How to heal your wounds through forgiveness

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How to heal your wounds through forgiveness

“When you hold resentment toward another, you are bound to that person or condition by an emotional link that is stronger than steel. Forgiveness is the only way to dissolve that link and get free,” Catherine Ponder, inspirational writer.

Everyone has different wounds to be healed through forgiveness. Forgiving those who have made us suffer may include:

  • A friend who made inappropriate comments. “She is a counsellor. I am a psychologist. I am better than she is.”
  • An inattentive spouse who neglects his wife and children’s needs.
  • A manager who pretends not to see when an employee is bullied.

These are a few examples of situations in which someone was hurt because words were said or actions were taken without taking into consideration the well-being of another.

Brazilian writer, Clarice Lispector says, “You will only succeed in life when you forgive the errors and the disappointments from the past.”

When you choose to forgive mistakes and disappointments, you choose to heal the wounds caused by distress suffered in the past. You choose to reclaim your power to rewrite your story from victim to hero or from villain to hero.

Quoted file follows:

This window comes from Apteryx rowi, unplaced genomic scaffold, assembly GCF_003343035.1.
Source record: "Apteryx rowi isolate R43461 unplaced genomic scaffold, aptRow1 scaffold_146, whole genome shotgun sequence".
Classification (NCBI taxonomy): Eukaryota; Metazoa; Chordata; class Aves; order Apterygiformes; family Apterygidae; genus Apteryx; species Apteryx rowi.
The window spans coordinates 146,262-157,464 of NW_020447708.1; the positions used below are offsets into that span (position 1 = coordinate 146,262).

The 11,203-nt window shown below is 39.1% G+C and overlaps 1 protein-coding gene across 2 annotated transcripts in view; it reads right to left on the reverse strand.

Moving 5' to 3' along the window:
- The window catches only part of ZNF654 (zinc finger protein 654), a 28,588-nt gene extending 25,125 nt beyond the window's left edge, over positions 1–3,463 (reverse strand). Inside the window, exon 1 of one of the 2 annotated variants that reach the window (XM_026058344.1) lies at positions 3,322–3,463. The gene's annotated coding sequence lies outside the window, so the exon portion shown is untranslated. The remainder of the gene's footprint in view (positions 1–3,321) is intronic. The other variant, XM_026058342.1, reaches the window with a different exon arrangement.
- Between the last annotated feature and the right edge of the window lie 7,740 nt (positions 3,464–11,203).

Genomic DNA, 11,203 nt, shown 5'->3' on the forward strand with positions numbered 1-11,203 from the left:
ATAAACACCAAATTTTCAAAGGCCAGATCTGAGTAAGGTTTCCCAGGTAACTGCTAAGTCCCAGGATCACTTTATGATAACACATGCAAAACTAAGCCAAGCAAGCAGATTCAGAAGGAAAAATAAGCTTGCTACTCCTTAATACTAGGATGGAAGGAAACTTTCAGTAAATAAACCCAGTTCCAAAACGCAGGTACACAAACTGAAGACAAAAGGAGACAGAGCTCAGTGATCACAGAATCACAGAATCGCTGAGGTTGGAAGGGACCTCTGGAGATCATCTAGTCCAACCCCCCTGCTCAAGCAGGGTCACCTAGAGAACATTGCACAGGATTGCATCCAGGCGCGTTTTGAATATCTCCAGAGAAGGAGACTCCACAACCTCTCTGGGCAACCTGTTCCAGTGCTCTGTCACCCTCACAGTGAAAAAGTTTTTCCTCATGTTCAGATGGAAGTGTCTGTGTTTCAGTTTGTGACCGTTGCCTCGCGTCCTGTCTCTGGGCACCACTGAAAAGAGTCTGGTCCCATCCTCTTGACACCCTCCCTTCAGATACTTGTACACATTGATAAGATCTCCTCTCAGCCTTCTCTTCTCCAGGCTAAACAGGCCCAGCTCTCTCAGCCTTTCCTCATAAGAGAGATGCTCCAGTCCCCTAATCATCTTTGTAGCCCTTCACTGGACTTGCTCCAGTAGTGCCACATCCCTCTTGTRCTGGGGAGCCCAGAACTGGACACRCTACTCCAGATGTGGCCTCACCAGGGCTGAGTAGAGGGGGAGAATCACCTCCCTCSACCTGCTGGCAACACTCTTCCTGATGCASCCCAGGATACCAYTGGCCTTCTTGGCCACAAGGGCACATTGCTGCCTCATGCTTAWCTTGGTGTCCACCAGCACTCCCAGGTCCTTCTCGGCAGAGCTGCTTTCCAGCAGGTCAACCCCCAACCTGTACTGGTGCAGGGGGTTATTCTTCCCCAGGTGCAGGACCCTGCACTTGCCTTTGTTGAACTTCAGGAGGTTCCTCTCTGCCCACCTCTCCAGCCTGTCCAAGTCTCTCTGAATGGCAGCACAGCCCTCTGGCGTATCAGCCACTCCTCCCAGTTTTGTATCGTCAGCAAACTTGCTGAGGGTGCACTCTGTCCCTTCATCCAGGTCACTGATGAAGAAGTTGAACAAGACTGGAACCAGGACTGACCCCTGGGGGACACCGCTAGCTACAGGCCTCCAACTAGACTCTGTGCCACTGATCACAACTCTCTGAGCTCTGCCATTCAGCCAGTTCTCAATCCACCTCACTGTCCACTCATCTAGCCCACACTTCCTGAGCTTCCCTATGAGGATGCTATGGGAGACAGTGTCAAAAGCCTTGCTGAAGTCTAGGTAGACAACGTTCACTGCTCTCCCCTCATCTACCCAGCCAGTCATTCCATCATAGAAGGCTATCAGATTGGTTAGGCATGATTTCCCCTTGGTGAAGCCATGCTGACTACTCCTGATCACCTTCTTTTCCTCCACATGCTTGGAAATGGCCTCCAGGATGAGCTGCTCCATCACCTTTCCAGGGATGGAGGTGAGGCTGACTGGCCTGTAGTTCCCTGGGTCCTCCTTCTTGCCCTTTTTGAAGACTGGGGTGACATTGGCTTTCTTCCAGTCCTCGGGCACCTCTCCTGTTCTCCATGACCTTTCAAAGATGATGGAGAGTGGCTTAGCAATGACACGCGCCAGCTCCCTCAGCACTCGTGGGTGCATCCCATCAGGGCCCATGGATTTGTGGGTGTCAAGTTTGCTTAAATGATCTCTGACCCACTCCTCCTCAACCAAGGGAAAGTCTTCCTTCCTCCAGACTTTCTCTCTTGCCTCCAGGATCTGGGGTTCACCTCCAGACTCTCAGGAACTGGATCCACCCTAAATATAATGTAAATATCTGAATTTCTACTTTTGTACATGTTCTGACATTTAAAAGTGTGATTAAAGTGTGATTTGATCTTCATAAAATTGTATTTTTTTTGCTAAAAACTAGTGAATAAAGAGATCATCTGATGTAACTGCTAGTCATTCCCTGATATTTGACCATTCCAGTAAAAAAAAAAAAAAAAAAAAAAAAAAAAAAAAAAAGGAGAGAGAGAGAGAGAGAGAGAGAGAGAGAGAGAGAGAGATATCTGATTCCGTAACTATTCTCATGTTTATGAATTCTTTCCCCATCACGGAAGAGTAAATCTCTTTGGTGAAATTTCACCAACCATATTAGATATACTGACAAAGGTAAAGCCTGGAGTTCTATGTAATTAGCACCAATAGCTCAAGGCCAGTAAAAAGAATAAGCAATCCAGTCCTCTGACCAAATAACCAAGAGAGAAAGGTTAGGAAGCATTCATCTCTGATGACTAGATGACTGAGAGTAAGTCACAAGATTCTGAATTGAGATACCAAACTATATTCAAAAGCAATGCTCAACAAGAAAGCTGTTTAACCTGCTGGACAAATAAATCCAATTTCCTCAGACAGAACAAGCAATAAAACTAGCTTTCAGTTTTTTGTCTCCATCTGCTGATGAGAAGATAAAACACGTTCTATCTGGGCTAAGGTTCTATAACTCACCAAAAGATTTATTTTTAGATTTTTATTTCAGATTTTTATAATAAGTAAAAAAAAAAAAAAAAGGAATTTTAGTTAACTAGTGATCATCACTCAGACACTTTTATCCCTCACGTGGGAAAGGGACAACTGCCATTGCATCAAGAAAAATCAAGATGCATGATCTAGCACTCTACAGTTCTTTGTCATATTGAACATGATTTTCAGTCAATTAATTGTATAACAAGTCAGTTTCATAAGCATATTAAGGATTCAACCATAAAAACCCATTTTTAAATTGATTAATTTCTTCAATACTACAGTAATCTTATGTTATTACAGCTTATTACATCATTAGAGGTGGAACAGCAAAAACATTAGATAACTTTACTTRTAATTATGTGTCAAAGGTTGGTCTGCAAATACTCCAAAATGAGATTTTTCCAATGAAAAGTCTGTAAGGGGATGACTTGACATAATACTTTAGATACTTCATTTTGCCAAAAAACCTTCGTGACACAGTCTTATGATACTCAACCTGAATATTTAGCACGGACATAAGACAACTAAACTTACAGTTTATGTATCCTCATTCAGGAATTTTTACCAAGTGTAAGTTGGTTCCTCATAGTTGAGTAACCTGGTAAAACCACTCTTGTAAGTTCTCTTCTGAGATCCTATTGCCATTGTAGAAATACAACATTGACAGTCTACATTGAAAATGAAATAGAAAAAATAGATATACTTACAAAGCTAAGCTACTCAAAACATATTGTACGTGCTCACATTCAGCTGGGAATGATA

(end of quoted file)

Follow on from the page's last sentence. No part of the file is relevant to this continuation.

When trust is broken, it can feel like something inside the compass of what is right or wrong is damaged. Consequently, you immediately start looking for a way to fix the situation, to obtain justice. You start to idealize the desired result; you hypothesize, and explore the probability of achieving that desired result. Finally, you decide to act and do something to restore the emotional balance, by choosing to rewrite your story from victim into a story of personal growth.

When the apology is sincere, the tension decreases; however, if the apology is insincere, the tension increases and anguish continues. While asking for forgiveness is crucial, it is usually beneficial when it is communicated authentically. If your words say one thing and your expressions display another, you take the risk of sounding insincere. It is like the child forced to say, “I’m sorry,” when their tone of voice, lack of eye contact, and body expressions, do not convince the injured party that they mean it.

When the person causing the disappointment is able to express authentic and genuine repentance, they proceed to ask what they can do to repair the situation. The process of forgiveness starts, allowing both of them to take advantage of this experience.

We are free to love and to hate and it is because of this freedom that, sometimes, we make hasty decisions which lead to disappointing those surrounding us. We are free to forgive and request forgiveness for past mistakes.

Most importantly, we are free to live authentically by reclaiming our power to rewrite our own story.

If you need extra support, you can always call us at 1-866-833-7690 or visit Workhealthlife.com to connect to one of our counsellors online.

Written by Rosana Brasil, LMFT Full-time counsellor in Scarborough

 

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